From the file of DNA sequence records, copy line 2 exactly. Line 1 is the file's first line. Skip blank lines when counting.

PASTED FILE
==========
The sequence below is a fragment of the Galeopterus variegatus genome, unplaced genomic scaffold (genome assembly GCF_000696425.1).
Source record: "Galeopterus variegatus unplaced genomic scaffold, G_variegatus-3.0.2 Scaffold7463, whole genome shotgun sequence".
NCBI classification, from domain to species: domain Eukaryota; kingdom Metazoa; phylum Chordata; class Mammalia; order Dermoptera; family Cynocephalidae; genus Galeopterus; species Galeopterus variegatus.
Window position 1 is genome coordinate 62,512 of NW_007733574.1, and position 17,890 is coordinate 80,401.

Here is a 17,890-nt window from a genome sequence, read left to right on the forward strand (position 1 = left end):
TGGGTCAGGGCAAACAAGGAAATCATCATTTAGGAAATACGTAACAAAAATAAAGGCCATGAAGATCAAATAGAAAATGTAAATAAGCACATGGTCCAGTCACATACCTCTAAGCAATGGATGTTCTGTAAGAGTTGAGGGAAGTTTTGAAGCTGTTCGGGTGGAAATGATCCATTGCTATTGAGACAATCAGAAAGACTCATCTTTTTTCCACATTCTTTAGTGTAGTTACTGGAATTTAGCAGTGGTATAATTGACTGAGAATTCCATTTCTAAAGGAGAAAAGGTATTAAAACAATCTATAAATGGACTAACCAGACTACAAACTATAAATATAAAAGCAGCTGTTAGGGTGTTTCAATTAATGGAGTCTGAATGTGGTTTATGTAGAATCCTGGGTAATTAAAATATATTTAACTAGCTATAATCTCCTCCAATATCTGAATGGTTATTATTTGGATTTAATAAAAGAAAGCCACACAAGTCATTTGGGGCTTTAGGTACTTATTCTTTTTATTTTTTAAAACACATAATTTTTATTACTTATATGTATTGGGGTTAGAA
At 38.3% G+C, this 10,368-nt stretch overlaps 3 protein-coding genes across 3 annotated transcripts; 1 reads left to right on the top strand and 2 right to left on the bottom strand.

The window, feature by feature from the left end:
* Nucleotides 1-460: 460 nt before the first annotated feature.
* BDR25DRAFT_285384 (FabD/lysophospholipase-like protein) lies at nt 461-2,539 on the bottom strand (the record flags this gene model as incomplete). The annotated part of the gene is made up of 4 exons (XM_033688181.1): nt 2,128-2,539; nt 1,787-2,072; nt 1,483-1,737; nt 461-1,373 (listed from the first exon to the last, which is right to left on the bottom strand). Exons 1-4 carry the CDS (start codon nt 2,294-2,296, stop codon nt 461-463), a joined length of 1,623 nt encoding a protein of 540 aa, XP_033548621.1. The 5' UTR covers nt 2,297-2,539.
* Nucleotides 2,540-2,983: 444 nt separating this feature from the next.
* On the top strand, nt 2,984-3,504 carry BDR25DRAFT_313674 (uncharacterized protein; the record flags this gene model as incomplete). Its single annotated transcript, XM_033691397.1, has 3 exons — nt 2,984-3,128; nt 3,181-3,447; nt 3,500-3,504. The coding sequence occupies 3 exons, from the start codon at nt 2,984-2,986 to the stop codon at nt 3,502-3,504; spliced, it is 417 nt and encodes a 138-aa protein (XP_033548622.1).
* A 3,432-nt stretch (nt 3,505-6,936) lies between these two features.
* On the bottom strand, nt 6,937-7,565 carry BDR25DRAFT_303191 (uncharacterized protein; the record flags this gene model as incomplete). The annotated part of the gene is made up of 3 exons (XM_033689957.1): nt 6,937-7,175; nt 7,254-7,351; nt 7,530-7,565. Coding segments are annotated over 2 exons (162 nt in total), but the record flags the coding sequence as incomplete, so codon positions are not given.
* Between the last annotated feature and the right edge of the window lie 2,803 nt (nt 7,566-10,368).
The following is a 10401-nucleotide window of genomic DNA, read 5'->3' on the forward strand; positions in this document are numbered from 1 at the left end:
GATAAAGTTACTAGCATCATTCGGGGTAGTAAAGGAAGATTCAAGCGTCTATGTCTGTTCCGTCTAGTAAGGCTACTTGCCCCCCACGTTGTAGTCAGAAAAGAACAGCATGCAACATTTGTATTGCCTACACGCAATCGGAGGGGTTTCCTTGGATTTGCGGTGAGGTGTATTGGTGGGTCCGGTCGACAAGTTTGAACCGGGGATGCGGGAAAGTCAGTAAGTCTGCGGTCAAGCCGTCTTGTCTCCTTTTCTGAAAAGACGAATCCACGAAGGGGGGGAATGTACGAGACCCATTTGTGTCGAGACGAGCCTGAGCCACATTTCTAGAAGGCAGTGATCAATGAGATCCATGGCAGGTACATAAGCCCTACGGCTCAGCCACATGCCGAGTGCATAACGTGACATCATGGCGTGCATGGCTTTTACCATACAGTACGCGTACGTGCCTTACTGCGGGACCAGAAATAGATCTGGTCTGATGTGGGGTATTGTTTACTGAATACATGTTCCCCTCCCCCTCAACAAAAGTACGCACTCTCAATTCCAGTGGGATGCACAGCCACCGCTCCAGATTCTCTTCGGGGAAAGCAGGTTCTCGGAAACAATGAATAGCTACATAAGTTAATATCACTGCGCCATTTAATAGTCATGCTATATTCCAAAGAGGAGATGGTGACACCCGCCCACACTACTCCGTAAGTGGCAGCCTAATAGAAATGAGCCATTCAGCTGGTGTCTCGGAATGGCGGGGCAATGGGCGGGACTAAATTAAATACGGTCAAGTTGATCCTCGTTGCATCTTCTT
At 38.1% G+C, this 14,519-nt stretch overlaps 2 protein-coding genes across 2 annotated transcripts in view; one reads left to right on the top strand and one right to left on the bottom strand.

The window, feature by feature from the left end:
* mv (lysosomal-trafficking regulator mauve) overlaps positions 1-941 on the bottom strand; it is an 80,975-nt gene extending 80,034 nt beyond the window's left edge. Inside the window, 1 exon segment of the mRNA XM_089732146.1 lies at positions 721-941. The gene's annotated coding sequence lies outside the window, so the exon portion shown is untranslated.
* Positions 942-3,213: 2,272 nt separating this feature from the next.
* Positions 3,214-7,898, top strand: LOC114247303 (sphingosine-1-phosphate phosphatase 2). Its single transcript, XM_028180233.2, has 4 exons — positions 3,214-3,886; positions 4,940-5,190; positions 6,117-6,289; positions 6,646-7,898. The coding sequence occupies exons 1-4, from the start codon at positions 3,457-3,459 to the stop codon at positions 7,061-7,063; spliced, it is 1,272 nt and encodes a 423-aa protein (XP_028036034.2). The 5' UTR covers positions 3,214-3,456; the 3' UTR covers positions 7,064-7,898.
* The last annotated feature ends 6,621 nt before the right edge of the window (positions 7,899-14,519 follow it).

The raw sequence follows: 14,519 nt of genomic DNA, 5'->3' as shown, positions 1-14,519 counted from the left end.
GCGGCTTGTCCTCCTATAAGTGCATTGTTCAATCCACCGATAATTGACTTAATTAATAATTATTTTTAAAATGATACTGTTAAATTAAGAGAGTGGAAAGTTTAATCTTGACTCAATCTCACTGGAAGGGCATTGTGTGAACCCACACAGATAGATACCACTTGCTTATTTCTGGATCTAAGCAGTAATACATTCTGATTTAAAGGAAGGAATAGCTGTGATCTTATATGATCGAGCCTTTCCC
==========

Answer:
Source record: "Galeopterus variegatus unplaced genomic scaffold, G_variegatus-3.0.2 Scaffold7463, whole genome shotgun sequence".